Gal Gadot fans slam haters saying: ‘Cleopatra was Greek not black or Arab’

By Natalie Martin
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Actress Gal Gadot has been under fire after the Israeli actress announced on Twitter that she will play the role of Cleopatra in an upcoming Paramount Pictures project, teaming up with Greek-American screenwriter Laeta Kalogridis.

The casting decision has some social media users riled up, with journalist Sameera Khan calling Gal Gadot a ‘bland’ Israeli and others stating that she is ‘not Black enough’ to play Cleopatra’.

Supporters have scrambled to defend her amidst accusations by online trolls that casting Gadot as Cleopatra was another example of ‘hollywood whitewashing’ – the term used to refer to the growing debate about the occurrence of white actors portraying non-white roles.

Cleopatra has historically been played by many white women, including Elizabeth Taylor in 1963.

*Cleopatra has historically been played by many white women, including Elizabeth Taylor in 1963 📷: 20th Century Fox

Some have claimed that Kenyan-Mexican actress Lupita Nyong’o would be a better fit for the role whilst expert on Africa, writer and broadcaster James Hall tweeted that: “Hollywood has always cast white American actresses as the Queen of the Nile. For once, can’t they find an African actress?”

Meanwhile defenders have labelled such criticisers as ‘uneducated’ for believing that the Egyptian ruler was from an African or Arab descent when she was in fact Macedonian Greek.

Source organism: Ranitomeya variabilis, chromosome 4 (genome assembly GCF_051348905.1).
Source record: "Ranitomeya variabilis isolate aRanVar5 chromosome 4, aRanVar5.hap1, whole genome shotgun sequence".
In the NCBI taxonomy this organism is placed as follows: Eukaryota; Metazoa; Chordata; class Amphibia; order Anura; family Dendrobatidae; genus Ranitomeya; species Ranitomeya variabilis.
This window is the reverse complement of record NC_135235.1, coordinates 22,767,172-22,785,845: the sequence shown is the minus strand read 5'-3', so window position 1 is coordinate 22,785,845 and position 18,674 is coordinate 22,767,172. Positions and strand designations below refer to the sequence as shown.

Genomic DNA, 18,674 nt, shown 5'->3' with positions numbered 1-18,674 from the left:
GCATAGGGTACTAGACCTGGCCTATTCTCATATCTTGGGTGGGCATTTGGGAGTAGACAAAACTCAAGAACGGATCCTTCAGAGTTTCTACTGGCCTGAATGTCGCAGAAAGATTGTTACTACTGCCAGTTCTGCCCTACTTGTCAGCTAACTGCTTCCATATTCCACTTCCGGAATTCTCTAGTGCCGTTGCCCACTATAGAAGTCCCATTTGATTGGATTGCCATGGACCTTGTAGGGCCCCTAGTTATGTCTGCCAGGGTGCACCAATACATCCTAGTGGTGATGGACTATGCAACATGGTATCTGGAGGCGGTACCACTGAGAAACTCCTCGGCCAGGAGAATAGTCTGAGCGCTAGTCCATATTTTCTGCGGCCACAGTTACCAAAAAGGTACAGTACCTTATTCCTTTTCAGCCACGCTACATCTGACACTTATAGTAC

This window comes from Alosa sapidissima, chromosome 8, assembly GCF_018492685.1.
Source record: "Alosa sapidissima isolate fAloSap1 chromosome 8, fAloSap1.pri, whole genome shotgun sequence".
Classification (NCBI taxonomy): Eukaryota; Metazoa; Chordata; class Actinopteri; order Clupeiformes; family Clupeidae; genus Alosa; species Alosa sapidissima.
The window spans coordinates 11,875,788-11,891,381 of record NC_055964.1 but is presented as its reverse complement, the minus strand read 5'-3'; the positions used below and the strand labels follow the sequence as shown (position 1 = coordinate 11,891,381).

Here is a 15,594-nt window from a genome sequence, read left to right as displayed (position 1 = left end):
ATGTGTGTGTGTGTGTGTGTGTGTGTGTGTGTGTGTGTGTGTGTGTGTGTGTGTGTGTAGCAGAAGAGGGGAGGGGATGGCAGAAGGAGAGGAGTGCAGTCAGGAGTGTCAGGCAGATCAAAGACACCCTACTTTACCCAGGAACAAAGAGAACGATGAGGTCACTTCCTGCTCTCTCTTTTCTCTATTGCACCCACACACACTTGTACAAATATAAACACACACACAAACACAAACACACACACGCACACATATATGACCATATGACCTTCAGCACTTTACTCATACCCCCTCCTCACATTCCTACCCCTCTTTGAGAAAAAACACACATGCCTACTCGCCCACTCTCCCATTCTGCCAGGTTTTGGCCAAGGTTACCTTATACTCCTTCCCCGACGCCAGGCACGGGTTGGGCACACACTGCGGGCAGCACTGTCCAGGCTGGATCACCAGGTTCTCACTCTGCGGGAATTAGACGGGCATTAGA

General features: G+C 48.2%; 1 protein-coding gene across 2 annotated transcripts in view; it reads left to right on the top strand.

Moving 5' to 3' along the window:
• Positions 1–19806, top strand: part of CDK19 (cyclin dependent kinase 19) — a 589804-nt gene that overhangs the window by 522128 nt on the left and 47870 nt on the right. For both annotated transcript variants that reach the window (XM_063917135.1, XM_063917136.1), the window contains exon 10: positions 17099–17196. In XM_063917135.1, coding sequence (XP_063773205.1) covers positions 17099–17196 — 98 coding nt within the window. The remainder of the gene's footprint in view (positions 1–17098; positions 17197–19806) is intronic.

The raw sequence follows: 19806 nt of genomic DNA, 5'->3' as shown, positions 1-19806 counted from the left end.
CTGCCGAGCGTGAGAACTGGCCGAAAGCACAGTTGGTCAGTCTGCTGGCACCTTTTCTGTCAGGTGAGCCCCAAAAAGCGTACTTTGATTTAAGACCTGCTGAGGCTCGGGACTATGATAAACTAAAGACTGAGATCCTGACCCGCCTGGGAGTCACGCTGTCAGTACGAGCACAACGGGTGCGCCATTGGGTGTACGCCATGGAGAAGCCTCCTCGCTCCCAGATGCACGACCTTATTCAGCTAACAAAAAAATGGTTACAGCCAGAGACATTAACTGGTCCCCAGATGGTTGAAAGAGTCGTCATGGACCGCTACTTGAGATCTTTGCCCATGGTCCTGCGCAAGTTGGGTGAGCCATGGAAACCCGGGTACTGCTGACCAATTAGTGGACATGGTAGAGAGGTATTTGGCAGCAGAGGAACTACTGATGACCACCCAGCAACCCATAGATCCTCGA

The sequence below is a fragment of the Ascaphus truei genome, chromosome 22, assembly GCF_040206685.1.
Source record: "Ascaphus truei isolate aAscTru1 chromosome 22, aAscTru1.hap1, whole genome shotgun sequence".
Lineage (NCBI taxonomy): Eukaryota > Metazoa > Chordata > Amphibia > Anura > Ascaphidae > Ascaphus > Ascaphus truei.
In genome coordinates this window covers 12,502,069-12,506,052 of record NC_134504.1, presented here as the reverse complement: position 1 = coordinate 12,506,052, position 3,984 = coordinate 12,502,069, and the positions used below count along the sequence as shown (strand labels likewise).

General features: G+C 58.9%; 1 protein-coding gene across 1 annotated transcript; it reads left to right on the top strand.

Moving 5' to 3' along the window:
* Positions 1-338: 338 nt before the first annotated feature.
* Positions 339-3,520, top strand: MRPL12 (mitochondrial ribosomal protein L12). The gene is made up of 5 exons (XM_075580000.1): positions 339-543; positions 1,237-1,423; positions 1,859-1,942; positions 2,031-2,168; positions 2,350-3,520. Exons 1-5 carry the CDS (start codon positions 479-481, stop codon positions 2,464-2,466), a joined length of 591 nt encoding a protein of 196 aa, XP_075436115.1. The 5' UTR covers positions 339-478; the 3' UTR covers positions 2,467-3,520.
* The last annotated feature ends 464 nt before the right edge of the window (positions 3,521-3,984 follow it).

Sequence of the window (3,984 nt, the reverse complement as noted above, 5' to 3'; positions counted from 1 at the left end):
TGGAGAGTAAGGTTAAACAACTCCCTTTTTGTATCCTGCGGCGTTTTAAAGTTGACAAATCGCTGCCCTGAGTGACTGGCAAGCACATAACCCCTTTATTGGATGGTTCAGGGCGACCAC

Journalist Ian Miles Cheong wrote, “People are upset because Gal Gadot, who isn’t Black, is playing Cleopatra, who wasn’t Black either.”

Another Twitter user begs the question: “So… there were no Egyptian women to play, um, an Egyptian queen?”

At the Oxford University Press blog, Cleopatra biographer Duane W. Roller has noted that, “the best evidence shows that Cleopatra was three-quarters Macedonian Greek and one-quarter Egyptian. There is no room for anything else, certainly not for any black African blood.”

Nevertheless Roller continues on to sum up argumentation about Cleopatra’s race as being “rather silly”, saying that “Cleopatra VII, the last queen of Egypt and a woman of great ability, is often a victim of racial profiling, as today people can be more interested in her racial background than her many accomplishments.”

According to Roller; “What is important about Cleopatra is that she became one of the most powerful rulers of her era. She was a skilled linguist, a naval commander, an expert administrator, a religious leader who was seen by some as a messianic figure, and a worthy opponent of the Romans.”

“She was worshipped in Egypt for over 400 years after her death. Race seems irrelevant in such a situation, and it goes without saying that people should be judged by their abilities, not their race,” writes Roller.

“But sadly, even in twenty-first century America, this is far from the case. It is unlikely that Cleopatra cared about her racial makeup, but people over 2000 years later still obsess about it, thus trivializing her accomplishments.”

This is not the first time that Gal Gadot has been entrusted to portray a Greek woman, or teamed up with director Patty Jenkins, following her successful casting in 2017 as the Amazonian Wonder Woman, whose roots come from Greek mythology.

Neither is it the first time that Gadot has been at the centre of controversy this year after her celebrity-filled cover of John Lennon’s imagine went viral after being ridiculed and labelled as ‘cringe-worthy.’

*Gal Gadot successfully portrayed Greek-mythology based Wonder Woman in 2017

Read also on Greek City Times:

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This post was last modified on October 19, 2020 2:45 pm

Natalie Martin
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